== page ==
Unmanned Systems Technology 033 l SubSeaSail Gen6 USSV l Servo actuators focus l UAVs insight l Farnborough 2020 update l Transforma XDBOT l Strange Development REVolution l Radio telemetry focus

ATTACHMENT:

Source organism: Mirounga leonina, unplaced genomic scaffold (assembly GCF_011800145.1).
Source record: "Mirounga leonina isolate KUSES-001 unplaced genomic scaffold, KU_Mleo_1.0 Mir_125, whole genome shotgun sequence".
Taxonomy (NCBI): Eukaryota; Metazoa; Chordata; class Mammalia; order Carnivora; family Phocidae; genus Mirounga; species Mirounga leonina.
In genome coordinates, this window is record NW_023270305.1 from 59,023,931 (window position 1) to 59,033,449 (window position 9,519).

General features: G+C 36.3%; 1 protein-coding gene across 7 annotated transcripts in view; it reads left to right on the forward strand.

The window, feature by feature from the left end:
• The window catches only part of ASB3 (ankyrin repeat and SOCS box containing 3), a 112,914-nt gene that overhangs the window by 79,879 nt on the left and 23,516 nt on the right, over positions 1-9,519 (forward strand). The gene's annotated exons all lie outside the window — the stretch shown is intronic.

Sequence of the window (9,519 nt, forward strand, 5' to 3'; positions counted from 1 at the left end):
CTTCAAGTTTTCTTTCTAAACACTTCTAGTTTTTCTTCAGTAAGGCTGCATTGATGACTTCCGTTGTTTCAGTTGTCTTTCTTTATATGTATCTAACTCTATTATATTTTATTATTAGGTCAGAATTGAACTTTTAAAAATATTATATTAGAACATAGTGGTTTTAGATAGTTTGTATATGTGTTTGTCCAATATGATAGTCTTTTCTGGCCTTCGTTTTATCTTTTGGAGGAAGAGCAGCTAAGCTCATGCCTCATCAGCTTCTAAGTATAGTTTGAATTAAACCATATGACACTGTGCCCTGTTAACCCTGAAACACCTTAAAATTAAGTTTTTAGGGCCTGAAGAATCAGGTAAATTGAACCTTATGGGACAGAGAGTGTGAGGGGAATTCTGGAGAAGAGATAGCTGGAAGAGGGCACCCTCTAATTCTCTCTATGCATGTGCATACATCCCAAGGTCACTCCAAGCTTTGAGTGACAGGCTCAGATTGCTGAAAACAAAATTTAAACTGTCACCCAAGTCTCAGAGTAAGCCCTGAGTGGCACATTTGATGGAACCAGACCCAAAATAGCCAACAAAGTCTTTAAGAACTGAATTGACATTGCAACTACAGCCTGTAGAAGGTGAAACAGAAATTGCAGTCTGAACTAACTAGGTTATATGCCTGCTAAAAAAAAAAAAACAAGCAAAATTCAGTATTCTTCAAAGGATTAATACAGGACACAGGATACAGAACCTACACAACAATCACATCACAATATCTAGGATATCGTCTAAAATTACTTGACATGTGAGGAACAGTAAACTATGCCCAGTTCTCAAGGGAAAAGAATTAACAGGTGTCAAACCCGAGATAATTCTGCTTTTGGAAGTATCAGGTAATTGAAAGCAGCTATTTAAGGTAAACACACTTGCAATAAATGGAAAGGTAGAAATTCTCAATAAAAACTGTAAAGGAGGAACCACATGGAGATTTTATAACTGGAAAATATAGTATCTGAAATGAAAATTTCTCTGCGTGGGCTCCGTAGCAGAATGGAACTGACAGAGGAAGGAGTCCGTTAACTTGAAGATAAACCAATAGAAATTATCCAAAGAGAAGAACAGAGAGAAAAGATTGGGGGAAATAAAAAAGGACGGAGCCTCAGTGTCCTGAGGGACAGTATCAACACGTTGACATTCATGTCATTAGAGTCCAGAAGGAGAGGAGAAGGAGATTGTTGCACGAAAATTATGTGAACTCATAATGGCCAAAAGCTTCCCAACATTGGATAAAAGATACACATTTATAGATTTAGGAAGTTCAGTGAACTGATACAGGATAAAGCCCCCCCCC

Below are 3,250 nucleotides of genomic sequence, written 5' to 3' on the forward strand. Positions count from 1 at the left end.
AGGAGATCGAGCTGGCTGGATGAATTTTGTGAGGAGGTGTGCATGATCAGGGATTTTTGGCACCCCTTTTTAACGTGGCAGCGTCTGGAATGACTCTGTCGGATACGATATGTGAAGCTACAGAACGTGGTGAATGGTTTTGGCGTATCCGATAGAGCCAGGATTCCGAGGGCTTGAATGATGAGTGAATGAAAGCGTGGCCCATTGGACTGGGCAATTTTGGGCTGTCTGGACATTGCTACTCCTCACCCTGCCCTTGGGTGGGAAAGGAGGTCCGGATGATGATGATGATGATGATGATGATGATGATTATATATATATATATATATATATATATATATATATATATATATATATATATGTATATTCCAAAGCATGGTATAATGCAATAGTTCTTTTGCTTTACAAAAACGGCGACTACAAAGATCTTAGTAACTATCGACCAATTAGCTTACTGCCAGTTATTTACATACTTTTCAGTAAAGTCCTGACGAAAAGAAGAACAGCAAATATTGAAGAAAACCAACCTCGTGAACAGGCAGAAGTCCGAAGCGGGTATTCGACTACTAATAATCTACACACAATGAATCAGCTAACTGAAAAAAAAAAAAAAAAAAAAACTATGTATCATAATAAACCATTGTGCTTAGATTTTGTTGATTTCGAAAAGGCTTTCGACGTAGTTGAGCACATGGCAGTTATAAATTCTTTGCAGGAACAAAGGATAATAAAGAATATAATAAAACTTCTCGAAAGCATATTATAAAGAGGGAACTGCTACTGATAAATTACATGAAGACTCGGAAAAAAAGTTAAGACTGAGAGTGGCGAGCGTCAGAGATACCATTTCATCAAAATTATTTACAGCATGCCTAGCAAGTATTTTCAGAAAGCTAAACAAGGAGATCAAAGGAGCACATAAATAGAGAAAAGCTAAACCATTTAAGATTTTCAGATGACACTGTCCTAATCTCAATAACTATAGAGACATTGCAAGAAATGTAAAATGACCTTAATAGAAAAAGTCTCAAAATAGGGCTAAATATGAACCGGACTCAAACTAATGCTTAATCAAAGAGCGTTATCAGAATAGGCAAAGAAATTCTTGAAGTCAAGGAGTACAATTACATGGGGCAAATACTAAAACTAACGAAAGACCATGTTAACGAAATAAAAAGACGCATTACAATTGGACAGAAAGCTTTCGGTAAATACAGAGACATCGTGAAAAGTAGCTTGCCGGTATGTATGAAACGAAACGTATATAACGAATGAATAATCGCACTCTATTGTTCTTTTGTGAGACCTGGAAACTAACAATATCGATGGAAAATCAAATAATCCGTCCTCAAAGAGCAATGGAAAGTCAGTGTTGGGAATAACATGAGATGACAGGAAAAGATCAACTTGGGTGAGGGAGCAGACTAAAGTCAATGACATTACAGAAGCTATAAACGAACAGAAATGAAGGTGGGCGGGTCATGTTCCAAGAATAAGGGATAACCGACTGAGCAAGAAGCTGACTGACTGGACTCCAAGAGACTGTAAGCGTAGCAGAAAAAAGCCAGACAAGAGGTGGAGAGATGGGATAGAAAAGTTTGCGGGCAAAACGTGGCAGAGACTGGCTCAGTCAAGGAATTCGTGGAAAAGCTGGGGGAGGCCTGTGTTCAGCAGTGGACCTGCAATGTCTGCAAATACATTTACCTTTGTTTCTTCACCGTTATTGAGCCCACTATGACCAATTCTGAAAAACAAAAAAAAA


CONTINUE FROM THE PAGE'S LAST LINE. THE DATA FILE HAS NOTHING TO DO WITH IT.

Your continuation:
76 T he Governor Edmund G Brown California Aqueduct is a vast network of canals, tunnels and pipelines that runs largely from northern to southern California, covering around 450 miles of terrain. It is by far the single largest component of the state-wide water management and delivery system in what is one of America’s most water- dependent agricultural centres, and simultaneously one of its most drought- ridden states. As John Tamplin, CEO of Seafloor Systems tells us, “The California Department of Water Resources, which manages the aqueduct, has made it their priority to be more proactive towards leak detection on the canal. It is 50-60 years old and its infrastructure is ageing badly. “To make matters worse, I’ve seen an overlay that shows the routes of the aqueduct compared with the San Andreas fault – the two line up almost perfectly. To be fair though, the aqueduct was built before anyone really understood exactly where the fault runs and what a huge geo-tectonic risk they were taking.” The common approach to determining when and where a blowout or leak in the aqueduct is occurring has been to wait to see wet spots growing on its outside. Human divers typically go in afterwards to perform inspections and assess how best to carry out repairs. Customising this survey USV has helped to maintain the integrity of California’s water supply network. Rory Jackson explains how it was done Watercourse workhorse The California Aqueduct consists of over 400 miles of water infrastructure that needs specialised hydrographic survey equipment (Courtesy of Wikimedia Commons; photo by Ian Kluft) August/September 2020 | Unmanned Systems Technology